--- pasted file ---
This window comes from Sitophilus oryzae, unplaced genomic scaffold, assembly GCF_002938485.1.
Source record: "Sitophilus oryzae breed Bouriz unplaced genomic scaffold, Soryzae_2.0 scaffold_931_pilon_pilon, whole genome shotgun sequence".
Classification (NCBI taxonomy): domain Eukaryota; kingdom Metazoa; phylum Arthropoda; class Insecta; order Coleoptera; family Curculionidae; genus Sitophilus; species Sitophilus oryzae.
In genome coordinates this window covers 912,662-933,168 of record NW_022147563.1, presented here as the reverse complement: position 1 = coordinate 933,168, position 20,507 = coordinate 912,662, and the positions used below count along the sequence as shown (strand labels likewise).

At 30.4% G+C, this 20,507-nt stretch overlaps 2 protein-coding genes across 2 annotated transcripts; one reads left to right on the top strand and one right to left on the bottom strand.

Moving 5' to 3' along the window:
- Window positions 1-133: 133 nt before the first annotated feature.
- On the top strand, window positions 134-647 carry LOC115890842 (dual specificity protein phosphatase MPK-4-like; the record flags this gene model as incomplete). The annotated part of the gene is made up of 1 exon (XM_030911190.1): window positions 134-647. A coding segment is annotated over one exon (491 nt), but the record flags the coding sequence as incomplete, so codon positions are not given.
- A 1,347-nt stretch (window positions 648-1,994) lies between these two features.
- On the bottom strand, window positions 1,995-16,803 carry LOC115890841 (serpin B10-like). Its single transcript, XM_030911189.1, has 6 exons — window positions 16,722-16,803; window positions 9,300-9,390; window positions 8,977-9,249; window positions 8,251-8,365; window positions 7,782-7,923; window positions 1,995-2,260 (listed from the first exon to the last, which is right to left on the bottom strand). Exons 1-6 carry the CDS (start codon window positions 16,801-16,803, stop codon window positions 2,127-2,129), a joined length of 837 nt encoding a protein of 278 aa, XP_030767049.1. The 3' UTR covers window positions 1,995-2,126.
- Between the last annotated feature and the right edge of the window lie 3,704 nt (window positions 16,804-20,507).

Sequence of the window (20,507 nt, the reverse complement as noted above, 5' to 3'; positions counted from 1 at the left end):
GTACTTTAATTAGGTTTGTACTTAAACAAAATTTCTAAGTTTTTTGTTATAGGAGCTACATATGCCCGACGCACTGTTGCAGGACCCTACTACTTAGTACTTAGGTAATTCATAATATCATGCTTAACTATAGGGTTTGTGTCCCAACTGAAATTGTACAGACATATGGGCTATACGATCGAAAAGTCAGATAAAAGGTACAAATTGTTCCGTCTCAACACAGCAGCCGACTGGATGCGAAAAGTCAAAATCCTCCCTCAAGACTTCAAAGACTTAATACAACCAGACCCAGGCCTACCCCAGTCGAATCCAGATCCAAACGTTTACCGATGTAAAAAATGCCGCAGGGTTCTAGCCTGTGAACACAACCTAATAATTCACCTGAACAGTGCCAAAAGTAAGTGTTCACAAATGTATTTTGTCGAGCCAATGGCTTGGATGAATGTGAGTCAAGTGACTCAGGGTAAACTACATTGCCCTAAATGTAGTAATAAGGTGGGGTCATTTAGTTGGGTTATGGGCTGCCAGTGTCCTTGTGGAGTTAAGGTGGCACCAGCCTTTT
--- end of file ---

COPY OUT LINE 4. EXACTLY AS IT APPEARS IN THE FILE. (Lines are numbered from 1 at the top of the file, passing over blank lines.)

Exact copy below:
In genome coordinates this window covers 912,662-933,168 of record NW_022147563.1, presented here as the reverse complement: position 1 = coordinate 933,168, position 20,507 = coordinate 912,662, and the positions used below count along the sequence as shown (strand labels likewise).